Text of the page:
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The Time of Reckoning is Now Upon Today's Generation of Filipinos

uper typhoons, flashfloods, and landslides—catastrophes that have befallen the Philippines all within a span of a few weeks could be nature's way of telling Filipinos that time is running out. Late model vehicles sink under rising floodwaters of typhoon Ondoy (Ketsana) in a Metro Manila villageThe problems that our fathers and forefathers have ignored for all these years can no longer be ignored by us. If we do not solve them within our lifetime, we will be passing on to our children a even larger problem that they might no longer be able to handle.

Though we find it abhorrent to lay blame, or point fingers at our elders, it is nonetheless a fact that since the end of World War  II, succeeding generations of Filipinos have done precious little to pass on a better Philippines to the succeeding generation. There are exceptions of course but those exceptions are few and far between.

The country's population that was around fifty million in the Nineteen Sixties has close to doubled in the intervening years to where one of our readers described it as "wall to wall people" in the streets of Metro Manila. A concerted effort to keep our population under control would have been so much easier forty or fifty years ago. Thailand's population was similar to ours in the Sixties, but today there are a third less Thais than there are Filipinos. They did it, we could have easily done it too back then.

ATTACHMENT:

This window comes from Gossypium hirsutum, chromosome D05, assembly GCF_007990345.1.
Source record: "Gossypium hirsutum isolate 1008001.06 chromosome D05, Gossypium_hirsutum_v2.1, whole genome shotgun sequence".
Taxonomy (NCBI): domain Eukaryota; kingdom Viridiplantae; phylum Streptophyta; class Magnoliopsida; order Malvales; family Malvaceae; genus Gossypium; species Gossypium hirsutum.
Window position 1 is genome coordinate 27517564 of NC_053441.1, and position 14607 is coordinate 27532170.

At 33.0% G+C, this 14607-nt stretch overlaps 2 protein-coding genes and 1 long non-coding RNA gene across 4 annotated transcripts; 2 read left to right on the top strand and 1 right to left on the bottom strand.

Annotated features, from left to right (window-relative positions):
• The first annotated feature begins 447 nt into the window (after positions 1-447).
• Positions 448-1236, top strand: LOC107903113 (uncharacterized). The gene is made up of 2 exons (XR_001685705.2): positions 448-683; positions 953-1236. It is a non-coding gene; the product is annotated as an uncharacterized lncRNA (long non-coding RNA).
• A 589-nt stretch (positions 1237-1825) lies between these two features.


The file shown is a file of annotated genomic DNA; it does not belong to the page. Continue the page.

Seoul, Korea boasts of one of Asia's best and most modern traffic management system. Korean leaders understood that unless radical changes were implemented, vehicular traffic in Seoul would become unmanageable. Within a span of a few decades, the Koreans now have one of the best systems in the world. Pedestrians and vehicles crowd this bridge as floodwaters rise during the height of typhoon Ondoy (Ketsana)In their high-tech environment, even bus schedules are available via SMS text messaging and all public buses are tracked via a global positioning system. Compare that to the chaos of Metro Manila streets during rush hour—where it can sometimes take an hour to get to a destination just five kilometers away—and you easily see where our leaders have failed us.

Now look at the devastation wrought by Typhoons Ondoy (Ketsana) and Pepeng (Parma) and you again you see where no urban planning, inadequate zoning, overwhelmed sewage treatment facilities, and incomplete or non-existent flood control systems, have turned the once proud metropolis of Metro Manila into a soggy stinking mess. It is going to cost our generation a lot more just to  clean up this mess than it would have cost our parents' generation to build and maintain a proper flood control system. A system that could have spared countless lives and misery over the years.

We raise our voice and point fingers because previous generations of Filipinos should have tackled these problems back when they were not as large and as costly to fix. Instead they chose not to! Now it is our turn. Sure the problems are now larger and more expensive to fix, but if we do not address them today, if do not roll up our sleeves and endure whatever hardship fixing them entails, rest assured that the next generation of Filipinos will be pointing their fingers at us and asking us how we could have been so 'inutile' and heartless.

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